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“But you’re a girl and girls don‘t play sports like boys do!” my mom said to me standing in her high heels with pointy toes. She then fixed her blonde hair with hair spray, freshened up her pink lipstick and roused her cheeks with blush on her tan skin as I made a funny face mocking her. My mom clothed me in pink flowered dresses and nice white sandals with polished nails when all I wanted to do was get dirty and throw the baseball with my brothers. My mom forced me to be a girly girl until the day I picked up a stick.

Ever since I can remember, I wore a pastel dress, with my hair tied in a big bow matching the color of my outfit on the top of my head and today was no different from the rest. Once the back door opened, the perfect play doll I looked like was soon covered with dirt on my knees, scuffs on my shoes, my hair knotted with leaves and twigs, and my hands covered in mud because I was trying to keep up with my brothers. I could see my mom looking from the window puzzled because I was always playing with the boys. She did not understand why I wanted to be outside running around rather than inside drawing or making colorful bracelets like as a child she remember loving. Who would want to stay inside and play with dolls, when you could be throwing a frisbee or playing wiffle ball? But nonetheless, every day my mom would dress me up, like a doll when I was only trying to break out of the girly shell she was forcing me into.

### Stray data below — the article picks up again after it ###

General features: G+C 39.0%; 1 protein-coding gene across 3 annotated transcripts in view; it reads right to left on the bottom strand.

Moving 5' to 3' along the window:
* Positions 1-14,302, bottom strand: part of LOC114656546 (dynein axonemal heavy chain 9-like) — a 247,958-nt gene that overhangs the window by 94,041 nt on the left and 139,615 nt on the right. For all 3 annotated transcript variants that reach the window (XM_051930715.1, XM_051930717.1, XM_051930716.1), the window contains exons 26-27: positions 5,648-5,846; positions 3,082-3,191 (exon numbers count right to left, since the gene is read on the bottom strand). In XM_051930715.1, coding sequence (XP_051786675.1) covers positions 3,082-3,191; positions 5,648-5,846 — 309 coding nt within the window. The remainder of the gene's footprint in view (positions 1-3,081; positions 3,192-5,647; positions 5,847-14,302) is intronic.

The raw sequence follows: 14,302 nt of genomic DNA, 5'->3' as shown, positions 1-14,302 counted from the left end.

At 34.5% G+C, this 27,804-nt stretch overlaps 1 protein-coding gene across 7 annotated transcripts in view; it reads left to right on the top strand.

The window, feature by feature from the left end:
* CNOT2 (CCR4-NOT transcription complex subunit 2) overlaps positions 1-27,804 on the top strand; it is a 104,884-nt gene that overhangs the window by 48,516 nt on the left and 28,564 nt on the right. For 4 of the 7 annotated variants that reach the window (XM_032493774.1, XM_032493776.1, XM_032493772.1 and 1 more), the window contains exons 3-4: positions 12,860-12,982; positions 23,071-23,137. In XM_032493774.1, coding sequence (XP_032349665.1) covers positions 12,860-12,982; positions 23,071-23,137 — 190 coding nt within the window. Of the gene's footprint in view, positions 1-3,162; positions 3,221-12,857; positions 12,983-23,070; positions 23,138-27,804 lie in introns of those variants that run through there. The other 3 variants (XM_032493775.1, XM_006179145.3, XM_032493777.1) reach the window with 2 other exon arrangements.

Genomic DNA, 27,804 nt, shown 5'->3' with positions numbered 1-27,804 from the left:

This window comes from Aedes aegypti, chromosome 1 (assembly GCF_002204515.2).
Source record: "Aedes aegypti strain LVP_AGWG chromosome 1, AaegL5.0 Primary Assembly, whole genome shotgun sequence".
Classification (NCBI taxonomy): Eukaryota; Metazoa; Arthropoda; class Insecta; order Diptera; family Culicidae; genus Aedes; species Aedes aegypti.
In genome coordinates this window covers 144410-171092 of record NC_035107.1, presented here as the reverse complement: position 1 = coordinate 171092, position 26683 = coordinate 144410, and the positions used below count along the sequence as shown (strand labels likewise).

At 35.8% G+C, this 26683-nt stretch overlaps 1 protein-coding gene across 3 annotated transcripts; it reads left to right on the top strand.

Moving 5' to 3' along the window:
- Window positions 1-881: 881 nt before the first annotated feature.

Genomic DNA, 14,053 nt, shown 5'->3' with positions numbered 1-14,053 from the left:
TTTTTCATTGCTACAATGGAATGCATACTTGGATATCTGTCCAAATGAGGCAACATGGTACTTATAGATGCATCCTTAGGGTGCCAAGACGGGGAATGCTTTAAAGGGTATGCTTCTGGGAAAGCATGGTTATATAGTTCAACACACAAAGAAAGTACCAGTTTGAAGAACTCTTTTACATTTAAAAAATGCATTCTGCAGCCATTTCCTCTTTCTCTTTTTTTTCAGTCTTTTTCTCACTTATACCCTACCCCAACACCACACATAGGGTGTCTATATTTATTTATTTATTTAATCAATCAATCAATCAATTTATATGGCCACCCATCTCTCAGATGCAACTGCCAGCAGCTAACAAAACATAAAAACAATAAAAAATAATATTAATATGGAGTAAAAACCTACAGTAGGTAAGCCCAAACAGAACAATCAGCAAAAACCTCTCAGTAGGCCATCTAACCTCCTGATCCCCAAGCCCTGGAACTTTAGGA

The worst was going to my brothers’ games. I got to watch them play either baseball, basketball, or football with a team. I expressed to my parents how badly I wanted to play a sport. Not surprisingly my mom signed me up for dance classes, which I did for seven years. I would be lying if I said I did not love it, but at the same time, it was not the team I wanted. I fought every time I had to put on my tights and leotard, kicking and screaming about how much I did not want to go to class. After clothing me, my mom struggled to brush my hair in order to make a tight ponytail. Then came the bobby pins, which felt like sharp knives pinching my scalp. I looked at my brothers grabbing their new shiny bats with a smile and never noticed this hatred to go to practice that I had. When my brothers were out on the field they smiled happily in the sun excited to see my parents and me watching them. Once my older brother was in the outfield and he caught a ball that could have been a homerun letting three runs be scored on the other team. My parents and I, along with the team and other spectators, cheer with excitement that he just caught the ball. The catch was also the third out and as my brother ran back to the dug out I saw the excitement and happiness on his face. Even after losing that game, my brother never stopped talking about that play he made. I wanted to be that excited about dance, but never was. At nationals one year, I was in a trio and my hat, which we were using as a prop in the dance, fell off making me nervous and confused on what to do. I smiled and hoped my dance teacher was not going to yell at me, which she did. The trio won a platinum and the judges really liked the dance, but my teacher never let me forget every competition after that, that I had dropped my hat. We received the highest placement in our age group, which should be something to be overjoyed about, but still I did not feel happy because I felt bad about dropping my hat. I did not feel accomplished, I just wanted to do something that was fun all of the time.